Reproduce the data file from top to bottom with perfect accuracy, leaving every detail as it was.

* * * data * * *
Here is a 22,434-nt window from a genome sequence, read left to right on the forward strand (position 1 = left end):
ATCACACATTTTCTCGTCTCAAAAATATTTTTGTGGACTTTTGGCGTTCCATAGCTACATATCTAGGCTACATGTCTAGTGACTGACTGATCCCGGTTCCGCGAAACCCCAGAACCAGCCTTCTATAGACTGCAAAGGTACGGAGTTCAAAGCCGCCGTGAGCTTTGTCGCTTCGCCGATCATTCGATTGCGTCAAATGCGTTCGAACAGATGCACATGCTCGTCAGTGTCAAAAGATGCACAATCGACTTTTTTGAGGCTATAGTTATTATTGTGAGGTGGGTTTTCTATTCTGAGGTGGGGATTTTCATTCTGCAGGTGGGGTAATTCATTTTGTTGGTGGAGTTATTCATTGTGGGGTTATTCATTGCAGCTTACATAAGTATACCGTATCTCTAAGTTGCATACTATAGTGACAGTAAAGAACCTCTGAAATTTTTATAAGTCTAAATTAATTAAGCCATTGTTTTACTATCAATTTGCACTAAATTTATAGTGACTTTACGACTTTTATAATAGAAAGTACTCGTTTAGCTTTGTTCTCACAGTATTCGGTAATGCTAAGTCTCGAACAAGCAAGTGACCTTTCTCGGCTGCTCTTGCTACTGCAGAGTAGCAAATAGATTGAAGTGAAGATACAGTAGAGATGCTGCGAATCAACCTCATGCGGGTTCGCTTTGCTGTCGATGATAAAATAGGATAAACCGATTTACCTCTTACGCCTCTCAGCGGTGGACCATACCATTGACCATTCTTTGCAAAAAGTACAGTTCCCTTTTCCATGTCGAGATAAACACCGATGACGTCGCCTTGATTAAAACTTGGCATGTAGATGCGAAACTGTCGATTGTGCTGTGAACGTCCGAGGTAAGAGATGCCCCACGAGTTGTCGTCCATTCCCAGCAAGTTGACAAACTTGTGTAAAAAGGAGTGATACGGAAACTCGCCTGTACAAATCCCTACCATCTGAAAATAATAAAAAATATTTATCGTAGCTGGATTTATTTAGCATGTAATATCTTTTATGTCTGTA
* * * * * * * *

Here is a 22,434-nt window from a genome sequence, read left to right on the forward strand (position 1 = left end):
ATCACACATTTTCTCGTCTCAAAAATATTTTTGTGGACTTTTGGCGTTCCATAGCTACATATCTAGGCTACATGTCTAGTGACTGACTGATCCCGGTTCCGCGAAACCCCAGAACCAGCCTTCTATAGACTGCAAAGGTACGGAGTTCAAAGCCGCCGTGAGCTTTGTCGCTTCGCCGATCATTCGATTGCGTCAAATGCGTTCGAACAGATGCACATGCTCGTCAGTGTCAAAAGATGCACAATCGACTTTTTTGAGGCTATAGTTATTATTGTGAGGTGGGTTTTCTATTCTGAGGTGGGGATTTTCATTCTGCAGGTGGGGTAATTCATTTTGTTGGTGGAGTTATTCATTGTGGGGTTATTCATTGCAGCTTACATAAGTATACCGTATCTCTAAGTTGCATACTATAGTGACAGTAAAGAACCTCTGAAATTTTTATAAGTCTAAATTAATTAAGCCATTGTTTTACTATCAATTTGCACTAAATTTATAGTGACTTTACGACTTTTATAATAGAAAGTACTCGTTTAGCTTTGTTCTCACAGTATTCGGTAATGCTAAGTCTCGAACAAGCAAGTGACCTTTCTCGGCTGCTCTTGCTACTGCAGAGTAGCAAATAGATTGAAGTGAAGATACAGTAGAGATGCTGCGAATCAACCTCATGCGGGTTCGCTTTGCTGTCGATGATAAAATAGGATAAACCGATTTACCTCTTACGCCTCTCAGCGGTGGACCATACCATTGACCATTCTTTGCAAAAAGTACAGTTCCCTTTTCCATGTCGAGATAAACACCGATGACGTCGCCTTGATTAAAACTTGGCATGTAGATGCGAAACTGTCGATTGTGCTGTGAACGTCCGAGGTAAGAGATGCCCCACGAGTTGTCGTCCATTCCCAGCAAGTTGACAAACTTGTGTAAAAAGGAGTGATACGGAAACTCGCCTGTACAAATCCCTACCATCTGAAAATAATAAAAAATATTTATCGTAGCTGGATTTATTTAGCATGTAATATCTTTTATGTCTGTA